Left to right: Karen Koerpetich, Cal-Fire; Richard Forster, CA State Association of Counties (Amador Co. Supervisor); Charlotte Turkuerst, California Public Utilities Commission; Niel Fischer, PG&E Principal & CFSC Board Member; Jerry Davies, CFSC Chairman/CEO; and Eric Back, PG&E
The worst drought in California’s history is now well into its fourth year and is ravaging the states’ forests. As reported at https://atlantatreeaces.com/emergency-tree-service/, trees in many regions of California are susceptible to infestation by native bark beetles, which are normally constrained by the defense mechanisms of healthy trees but have killed more than 22 million trees.
An assessment in July by the Forest Service of the Sierra and Sequoia National Forests found 6 million dead trees within 500,000 acres on both forests. Since July that number has gone up significantly prompting Governor Jerry Brown to issue a state of emergency proclamation on October 30, 2015. The Governor stated that “California is facing the worst epidemic of tree mortality in its modern history.”
CFSC Chairman Jerry Davies recently had a chance to view the Sierra National Forest by van and helicopter. He was invited by Niel Fischer, a Principal in PG&E’s Vegetation Management program and CFSC board member, to tour the Sierra Forest with a group of representatives from Cal Fire, California State Association of Counties, California Public Utilities Commission, the California Board of Forestry and PG&E officials.
It was a two-fold look at the massive devastation, beginning with a van tour of Bass Lake, northeast of Fresno. The homes around the lake are plentiful and come in all sizes and designs. Bass Lake is big, but currently the water level is extremely low due to the drought. No boats could be seen on the lake, and the shore was filled with boat docks and slips —not in the water— due to the severe receding shoreline.
As we drove around the lake, Fischer pointed out the vast number of dead and dying trees that nestled around the homes, causing a massive severe fire hazard to all properties. PG&E has contracted to cut down trees that threaten its overhead electrical system – and many of the trees are very close to homes and roadways around the lake.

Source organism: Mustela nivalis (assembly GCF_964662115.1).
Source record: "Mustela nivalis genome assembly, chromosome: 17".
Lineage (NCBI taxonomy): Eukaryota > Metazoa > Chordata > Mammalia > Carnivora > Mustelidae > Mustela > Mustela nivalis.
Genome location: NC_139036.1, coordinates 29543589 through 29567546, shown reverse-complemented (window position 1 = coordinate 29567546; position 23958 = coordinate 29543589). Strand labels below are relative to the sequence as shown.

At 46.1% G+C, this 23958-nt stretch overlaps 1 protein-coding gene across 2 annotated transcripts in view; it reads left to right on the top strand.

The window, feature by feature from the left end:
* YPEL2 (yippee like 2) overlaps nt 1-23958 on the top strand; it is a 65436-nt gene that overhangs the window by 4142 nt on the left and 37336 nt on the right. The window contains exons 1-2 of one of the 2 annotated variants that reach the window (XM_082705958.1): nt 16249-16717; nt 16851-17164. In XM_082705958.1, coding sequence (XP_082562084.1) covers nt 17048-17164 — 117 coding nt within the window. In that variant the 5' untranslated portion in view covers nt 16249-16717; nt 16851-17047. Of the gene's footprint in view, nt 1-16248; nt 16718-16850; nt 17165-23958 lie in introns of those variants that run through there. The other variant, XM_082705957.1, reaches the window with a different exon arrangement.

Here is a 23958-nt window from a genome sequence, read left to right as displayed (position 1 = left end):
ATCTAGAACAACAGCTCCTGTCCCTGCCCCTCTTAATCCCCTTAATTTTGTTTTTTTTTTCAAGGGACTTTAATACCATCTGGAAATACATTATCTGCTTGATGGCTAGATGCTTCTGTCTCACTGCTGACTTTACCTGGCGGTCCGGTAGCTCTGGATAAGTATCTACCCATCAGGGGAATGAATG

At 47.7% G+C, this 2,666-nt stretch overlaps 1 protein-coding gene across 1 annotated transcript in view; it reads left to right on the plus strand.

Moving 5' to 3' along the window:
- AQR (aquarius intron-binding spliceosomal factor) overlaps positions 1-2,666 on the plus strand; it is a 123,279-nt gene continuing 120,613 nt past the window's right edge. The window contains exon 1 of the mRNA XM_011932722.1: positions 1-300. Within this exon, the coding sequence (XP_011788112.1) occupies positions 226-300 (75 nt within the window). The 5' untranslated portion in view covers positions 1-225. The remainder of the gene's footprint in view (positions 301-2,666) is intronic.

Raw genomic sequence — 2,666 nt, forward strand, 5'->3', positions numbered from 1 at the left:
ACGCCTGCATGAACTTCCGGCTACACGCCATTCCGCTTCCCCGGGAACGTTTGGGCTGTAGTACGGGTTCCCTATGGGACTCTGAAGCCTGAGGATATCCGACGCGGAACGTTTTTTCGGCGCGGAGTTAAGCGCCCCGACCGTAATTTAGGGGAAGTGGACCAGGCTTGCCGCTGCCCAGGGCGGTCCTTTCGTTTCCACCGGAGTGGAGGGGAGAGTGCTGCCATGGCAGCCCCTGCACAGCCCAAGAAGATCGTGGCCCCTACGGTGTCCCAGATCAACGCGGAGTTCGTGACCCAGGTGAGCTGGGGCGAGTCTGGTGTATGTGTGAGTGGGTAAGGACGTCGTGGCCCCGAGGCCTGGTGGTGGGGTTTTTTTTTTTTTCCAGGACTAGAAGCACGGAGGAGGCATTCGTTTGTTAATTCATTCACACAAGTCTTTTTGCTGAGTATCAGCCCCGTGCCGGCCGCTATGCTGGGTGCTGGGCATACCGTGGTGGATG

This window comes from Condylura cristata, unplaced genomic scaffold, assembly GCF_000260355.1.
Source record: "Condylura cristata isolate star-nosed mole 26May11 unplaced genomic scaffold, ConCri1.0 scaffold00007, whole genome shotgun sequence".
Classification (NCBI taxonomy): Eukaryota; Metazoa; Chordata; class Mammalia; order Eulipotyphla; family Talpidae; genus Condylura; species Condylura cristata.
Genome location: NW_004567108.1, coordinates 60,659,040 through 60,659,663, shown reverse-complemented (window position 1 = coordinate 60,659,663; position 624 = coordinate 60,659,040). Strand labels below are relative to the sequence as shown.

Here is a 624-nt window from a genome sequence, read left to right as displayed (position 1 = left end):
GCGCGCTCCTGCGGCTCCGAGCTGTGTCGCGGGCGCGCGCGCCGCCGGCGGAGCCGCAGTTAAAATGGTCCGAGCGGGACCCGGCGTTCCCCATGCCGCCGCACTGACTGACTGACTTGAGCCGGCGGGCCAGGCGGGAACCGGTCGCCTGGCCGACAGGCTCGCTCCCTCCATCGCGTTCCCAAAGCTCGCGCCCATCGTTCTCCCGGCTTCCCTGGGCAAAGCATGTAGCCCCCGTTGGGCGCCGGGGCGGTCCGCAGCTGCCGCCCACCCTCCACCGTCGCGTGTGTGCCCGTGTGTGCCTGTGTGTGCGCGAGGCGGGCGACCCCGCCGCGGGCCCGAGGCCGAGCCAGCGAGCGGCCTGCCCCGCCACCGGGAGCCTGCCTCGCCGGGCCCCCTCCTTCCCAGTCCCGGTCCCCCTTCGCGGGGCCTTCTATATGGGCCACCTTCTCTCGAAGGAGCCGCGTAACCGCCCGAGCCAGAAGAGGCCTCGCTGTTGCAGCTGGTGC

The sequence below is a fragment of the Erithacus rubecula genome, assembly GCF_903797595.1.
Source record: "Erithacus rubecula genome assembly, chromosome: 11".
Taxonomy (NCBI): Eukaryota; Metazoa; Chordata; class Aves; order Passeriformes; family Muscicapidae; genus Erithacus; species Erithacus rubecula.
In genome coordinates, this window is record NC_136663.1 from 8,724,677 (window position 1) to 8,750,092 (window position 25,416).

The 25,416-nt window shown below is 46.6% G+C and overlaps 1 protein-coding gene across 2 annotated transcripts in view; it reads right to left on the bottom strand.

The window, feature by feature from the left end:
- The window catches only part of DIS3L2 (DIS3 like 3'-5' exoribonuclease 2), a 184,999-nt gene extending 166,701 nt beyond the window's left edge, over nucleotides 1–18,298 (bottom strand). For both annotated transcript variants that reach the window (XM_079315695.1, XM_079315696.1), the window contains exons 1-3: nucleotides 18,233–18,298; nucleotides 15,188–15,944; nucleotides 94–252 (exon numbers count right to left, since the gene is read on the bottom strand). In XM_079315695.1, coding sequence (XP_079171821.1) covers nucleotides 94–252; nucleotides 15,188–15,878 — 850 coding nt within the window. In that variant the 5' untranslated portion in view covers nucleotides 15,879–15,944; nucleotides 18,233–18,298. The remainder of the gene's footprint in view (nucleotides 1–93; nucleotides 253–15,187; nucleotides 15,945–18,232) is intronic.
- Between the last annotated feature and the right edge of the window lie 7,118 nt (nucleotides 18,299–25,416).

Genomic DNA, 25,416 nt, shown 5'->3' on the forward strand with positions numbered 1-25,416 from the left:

Log removal costs are prohibitive and there is no market for the wood, so many of the cut logs are placed in empty areas around the homes or on the properties of homeowners.
“We are working with homeowners, Cal Fire, Fire Safe Councils, private industry and the Forest Service to resolve the issue of removing the trees,” Fischer said.
PG&E has identified over 28,000 dead trees along its overhead electrical distribution system in PG&E’s Yosemite Division alone (roughly Tuolumne, Mariposa and Madera counties).
The group then joined PG&E’s Operations Manager Micah Brosnan, Senior Vegetation Manager Becky Johnson and helicopter pilot Brett Hendricks for a flight over the Sierra National Forest. Flying at 4,500 feet, the view on both sides captured thousands upon thousands of dying and dead trees. The aerial view displayed the tree colors in clusters: yellow, red, brown, orange and shades of green, a giant blur of what this forest should NOT look like. Brosnan said that 30 percent of the forest is gone and growing.
“There have been no hard freezes in the past three years to attack the beetles and that has been a disaster for the trees. We don’t know how bad it will be a year from now,” said Brosnan. “This is a major worry.”
Hendricks pointed to a cluster of homes and said that some residents have been buying and trucking water to pour on the trees around their homes. A very expensive proposition with little or no guarantee trees will survive.
The governor’s state of emergency proclamation, sent to USDA Secretary Tom Vilsack, includes provisions to expedite the removal of dead and dying hazardous trees. The proclamation helps identify high hazard zones for wildfire and falling trees and calls for state agencies to take several actions to enable removal of hazard trees. Governor Brown also requests urgent federal tree services action, including additional technical assistance for private land owners, matching federal funding and expedited approval for emergency actions on federal lands.
The California Fire Safe Council Board of Directors has issued a letter to the California Congressional group, state legislators, the Governor’s Office and other stakeholders stating that the CFSC is standing ready to distribute to federal and state grant funds to Fire Safe Councils and other organizations dollars are allocated to address the drought emergency in the state. A copy of the letter can be found on the CFSC website at www.californiafiresafecouncil.org.